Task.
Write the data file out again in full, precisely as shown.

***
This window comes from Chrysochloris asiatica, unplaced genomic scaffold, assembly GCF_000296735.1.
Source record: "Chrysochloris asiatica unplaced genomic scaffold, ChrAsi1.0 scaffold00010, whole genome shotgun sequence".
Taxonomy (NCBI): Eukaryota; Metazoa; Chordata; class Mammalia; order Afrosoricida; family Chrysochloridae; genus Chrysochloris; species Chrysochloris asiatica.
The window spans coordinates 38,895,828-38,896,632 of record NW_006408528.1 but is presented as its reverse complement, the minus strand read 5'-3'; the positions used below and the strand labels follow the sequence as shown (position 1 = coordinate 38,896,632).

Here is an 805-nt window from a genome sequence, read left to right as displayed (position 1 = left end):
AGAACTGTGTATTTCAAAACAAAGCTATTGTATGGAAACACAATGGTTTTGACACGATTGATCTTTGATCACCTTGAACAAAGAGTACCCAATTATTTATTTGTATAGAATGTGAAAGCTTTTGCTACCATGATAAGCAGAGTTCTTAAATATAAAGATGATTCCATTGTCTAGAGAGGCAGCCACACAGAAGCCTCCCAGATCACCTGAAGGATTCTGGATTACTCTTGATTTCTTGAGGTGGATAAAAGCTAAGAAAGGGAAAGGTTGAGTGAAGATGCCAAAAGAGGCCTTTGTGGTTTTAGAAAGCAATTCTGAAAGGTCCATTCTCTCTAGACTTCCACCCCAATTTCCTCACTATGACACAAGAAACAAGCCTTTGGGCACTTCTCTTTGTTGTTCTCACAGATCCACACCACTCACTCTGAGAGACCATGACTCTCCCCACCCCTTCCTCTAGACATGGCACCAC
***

This window comes from Chrysochloris asiatica, unplaced genomic scaffold, assembly GCF_000296735.1.
Source record: "Chrysochloris asiatica unplaced genomic scaffold, ChrAsi1.0 scaffold00010, whole genome shotgun sequence".
Taxonomy (NCBI): Eukaryota; Metazoa; Chordata; class Mammalia; order Afrosoricida; family Chrysochloridae; genus Chrysochloris; species Chrysochloris asiatica.
The window spans coordinates 38,895,828-38,896,632 of record NW_006408528.1 but is presented as its reverse complement, the minus strand read 5'-3'; the positions used below and the strand labels follow the sequence as shown (position 1 = coordinate 38,896,632).

Here is an 805-nt window from a genome sequence, read left to right as displayed (position 1 = left end):
AGAACTGTGTATTTCAAAACAAAGCTATTGTATGGAAACACAATGGTTTTGACACGATTGATCTTTGATCACCTTGAACAAAGAGTACCCAATTATTTATTTGTATAGAATGTGAAAGCTTTTGCTACCATGATAAGCAGAGTTCTTAAATATAAAGATGATTCCATTGTCTAGAGAGGCAGCCACACAGAAGCCTCCCAGATCACCTGAAGGATTCTGGATTACTCTTGATTTCTTGAGGTGGATAAAAGCTAAGAAAGGGAAAGGTTGAGTGAAGATGCCAAAAGAGGCCTTTGTGGTTTTAGAAAGCAATTCTGAAAGGTCCATTCTCTCTAGACTTCCACCCCAATTTCCTCACTATGACACAAGAAACAAGCCTTTGGGCACTTCTCTTTGTTGTTCTCACAGATCCACACCACTCACTCTGAGAGACCATGACTCTCCCCACCCCTTCCTCTAGACATGGCACCAC